“We’re all for manufacturing,” she said. “We’ll welcome it with open arms. We hope they’ll be great neighbors. It looks to me like the manufacturing jobs we have all been waiting for all along.”
Officials at Commercial Development declined comment.
Brayton Point is also getting a lift from Mayflower Wind, which intends to bring the power generated by its new 400-megawatt wind farm ashore at Brayton Point, where it will feed into the regional electric grid using much the same connection that the coal-fired power plant used when it was operating. Mayflower intends to build a converter station at Brayton Point to convert the power coming from the wind farm for use on the power grid.
The converter station and the transmission cable manufacturing facility are likely to provide property tax revenues in Somerset that went missing when the town’s coal-fired power plant shut down.
Mayflower Wind said its proposal is accompanied by an economic development package that includes commitments to spend more than $42 million promoting onshore development.
Salem will also see its waterfront change as the Commonwealth Wind project moves forward. Avangrid said it plans to use a 42-acre section of the Salem waterfront, which was previously home to a coal-fired power plant, as a staging area for Commonwealth Wind. Avangrid had teased the Salem project as a possibility during the bidding process, but now it is moving closer to reality.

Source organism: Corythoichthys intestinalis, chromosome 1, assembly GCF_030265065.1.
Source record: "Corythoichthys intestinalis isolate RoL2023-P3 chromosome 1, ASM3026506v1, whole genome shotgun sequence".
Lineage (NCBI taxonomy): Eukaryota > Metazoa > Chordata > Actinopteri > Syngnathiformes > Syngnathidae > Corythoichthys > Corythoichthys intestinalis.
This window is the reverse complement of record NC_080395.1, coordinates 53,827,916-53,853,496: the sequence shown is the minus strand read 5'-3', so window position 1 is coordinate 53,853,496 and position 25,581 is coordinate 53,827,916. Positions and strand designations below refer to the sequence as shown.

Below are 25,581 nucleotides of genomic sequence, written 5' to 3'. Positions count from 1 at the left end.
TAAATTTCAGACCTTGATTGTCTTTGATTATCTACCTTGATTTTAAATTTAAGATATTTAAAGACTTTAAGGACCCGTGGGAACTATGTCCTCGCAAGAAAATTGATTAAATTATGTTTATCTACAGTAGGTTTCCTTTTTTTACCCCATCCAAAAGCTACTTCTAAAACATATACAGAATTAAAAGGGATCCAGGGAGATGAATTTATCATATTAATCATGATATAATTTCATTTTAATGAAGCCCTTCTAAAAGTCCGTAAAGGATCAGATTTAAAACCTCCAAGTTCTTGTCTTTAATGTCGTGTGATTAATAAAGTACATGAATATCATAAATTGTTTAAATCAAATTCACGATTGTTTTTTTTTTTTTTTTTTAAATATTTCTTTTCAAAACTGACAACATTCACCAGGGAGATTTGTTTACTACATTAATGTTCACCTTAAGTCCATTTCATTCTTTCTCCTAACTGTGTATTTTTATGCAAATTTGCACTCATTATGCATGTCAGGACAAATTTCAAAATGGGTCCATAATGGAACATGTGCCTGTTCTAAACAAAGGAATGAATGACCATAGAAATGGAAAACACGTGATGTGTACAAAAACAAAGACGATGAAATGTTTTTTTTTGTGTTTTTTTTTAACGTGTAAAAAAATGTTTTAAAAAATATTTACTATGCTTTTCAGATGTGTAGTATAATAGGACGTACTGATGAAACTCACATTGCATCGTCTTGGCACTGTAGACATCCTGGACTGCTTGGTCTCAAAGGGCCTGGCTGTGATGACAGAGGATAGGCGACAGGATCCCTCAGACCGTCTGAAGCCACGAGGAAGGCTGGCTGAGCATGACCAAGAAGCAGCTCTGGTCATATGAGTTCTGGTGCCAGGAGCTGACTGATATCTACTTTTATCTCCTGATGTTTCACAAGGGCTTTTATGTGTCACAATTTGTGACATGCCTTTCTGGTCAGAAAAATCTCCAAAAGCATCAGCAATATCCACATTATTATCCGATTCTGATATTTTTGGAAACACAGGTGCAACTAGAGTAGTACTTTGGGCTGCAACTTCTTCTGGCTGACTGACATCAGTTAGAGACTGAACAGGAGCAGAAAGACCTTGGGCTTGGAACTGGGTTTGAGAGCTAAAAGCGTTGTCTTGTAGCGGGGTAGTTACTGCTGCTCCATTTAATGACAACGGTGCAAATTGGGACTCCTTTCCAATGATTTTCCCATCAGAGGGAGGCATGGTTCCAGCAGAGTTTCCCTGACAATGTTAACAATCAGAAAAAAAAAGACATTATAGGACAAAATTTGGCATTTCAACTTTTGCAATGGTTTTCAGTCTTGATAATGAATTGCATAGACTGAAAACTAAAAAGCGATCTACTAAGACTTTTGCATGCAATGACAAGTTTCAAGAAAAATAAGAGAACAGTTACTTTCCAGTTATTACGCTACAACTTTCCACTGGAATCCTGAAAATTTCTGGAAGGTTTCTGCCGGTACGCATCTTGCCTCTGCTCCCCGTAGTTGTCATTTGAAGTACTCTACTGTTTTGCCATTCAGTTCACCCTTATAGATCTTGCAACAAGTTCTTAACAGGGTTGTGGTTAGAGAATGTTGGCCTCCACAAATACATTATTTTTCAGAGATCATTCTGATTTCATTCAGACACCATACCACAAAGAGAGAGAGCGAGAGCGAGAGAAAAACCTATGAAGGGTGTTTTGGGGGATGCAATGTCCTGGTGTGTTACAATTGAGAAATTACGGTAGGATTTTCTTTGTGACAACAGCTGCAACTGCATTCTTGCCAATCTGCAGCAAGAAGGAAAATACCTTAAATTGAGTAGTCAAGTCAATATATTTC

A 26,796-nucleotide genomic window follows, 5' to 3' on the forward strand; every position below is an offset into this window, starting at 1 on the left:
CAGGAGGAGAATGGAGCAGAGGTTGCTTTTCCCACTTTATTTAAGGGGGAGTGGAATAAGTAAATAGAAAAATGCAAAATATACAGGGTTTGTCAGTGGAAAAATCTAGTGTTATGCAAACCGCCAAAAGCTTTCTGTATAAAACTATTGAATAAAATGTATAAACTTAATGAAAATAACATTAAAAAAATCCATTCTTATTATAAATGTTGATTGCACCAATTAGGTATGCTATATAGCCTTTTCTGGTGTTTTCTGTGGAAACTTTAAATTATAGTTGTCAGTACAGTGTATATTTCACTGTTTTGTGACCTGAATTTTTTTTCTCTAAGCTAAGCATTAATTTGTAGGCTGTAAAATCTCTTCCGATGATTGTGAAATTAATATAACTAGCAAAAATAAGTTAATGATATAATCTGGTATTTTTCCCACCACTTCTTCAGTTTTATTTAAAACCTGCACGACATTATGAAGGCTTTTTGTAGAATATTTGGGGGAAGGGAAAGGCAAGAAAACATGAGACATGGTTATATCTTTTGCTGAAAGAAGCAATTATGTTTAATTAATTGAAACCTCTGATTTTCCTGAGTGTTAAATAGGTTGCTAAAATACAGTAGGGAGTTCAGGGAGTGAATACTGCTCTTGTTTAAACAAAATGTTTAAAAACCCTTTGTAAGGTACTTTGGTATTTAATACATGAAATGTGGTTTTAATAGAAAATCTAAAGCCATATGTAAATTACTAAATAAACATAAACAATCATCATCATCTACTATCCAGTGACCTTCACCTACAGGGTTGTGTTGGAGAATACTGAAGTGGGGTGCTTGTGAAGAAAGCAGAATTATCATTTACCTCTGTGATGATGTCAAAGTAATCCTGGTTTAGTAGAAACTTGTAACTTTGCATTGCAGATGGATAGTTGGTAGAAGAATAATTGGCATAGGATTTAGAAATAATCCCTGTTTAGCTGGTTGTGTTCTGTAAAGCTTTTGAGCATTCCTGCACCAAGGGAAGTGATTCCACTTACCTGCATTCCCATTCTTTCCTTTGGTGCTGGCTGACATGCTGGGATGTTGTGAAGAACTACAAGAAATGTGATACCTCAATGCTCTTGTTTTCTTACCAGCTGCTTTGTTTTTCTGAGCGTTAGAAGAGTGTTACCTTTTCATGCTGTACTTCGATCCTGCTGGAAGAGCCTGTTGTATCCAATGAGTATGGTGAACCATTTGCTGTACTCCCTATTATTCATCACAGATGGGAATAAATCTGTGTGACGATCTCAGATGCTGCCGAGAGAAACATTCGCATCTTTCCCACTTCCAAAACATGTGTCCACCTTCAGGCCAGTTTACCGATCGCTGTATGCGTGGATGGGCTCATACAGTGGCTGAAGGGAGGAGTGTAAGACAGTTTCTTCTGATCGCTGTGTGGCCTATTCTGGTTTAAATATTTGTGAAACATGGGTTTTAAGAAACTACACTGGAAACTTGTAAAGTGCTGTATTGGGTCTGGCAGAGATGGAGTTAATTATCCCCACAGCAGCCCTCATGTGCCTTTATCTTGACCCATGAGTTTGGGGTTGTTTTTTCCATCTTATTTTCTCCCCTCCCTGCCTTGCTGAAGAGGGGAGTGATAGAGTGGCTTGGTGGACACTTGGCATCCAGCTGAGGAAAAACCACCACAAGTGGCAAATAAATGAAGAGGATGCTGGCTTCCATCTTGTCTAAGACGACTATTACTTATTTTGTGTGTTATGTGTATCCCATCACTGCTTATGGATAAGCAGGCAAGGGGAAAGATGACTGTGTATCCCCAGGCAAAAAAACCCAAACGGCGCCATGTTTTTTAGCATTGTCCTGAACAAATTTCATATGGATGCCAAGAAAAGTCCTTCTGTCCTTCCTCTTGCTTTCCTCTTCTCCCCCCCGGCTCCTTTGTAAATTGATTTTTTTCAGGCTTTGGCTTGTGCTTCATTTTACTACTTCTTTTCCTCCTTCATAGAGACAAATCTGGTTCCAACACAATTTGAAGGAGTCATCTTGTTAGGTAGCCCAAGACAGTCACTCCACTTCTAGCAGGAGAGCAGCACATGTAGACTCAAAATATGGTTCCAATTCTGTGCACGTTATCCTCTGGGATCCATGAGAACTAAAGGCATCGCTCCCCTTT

Salem Mayor Kim Driscoll issued a statement saying she was thrilled. “This site has provided the electricity that powered our community and our Commonwealth for decades.,” she said. “Today, with this announcement, that legacy will continue with a new focus on a clean energy future, based on renewable power and with a commitment to real action to mitigate climate change.”
The two projects announced on Friday and the onshore economic development accompanying them comes at a time when leaders of the Massachusetts House are preparing legislation to support offshore wind and capture more onshore economic development. House officials say a requirement that each successive offshore wind project must come in at a lower price than the preceding one has to be scrapped if onshore development is going to take off. The procurements announced on Friday, which must come in below the price cap, suggest that may not be necessary.
In a statement released by the governor’s office, officials involved in the debate on Beacon Hill all highlighted the onshore development accompanying this procurement.
“In structuring the Commonwealth’s third offshore wind procurement, the Baker-Polito Administration focused on delivering enhanced economic benefits for Massachusetts residents, affordable pricing for ratepayers, and the development of a diverse, equitable, and inclusive workforce, and the projects selected through this competitive process deliver on those critical priorities,” said Energy and Environmental Affairs Secretary Kathleen Theoharides.“This round sees a wise balance struck between economic development, on the one hand, and protection against excessively high monthly electric bills for families, on the other,” said Sen. Michael Barrett of Lexington. “Going forward, this can serve as a model for us. So today’s announcement is important in its own right and important as a valuable precedent.”
House Speaker Ron Mariano indicated more work needs to be done. “Today’s announcement moves Massachusetts one step closer to achieving the ambitious offshore wind energy goals that the Legislature is continuously advancing,” Mariano said. “We look forward to continuing our progress in making Massachusetts a national leader in clean energy.”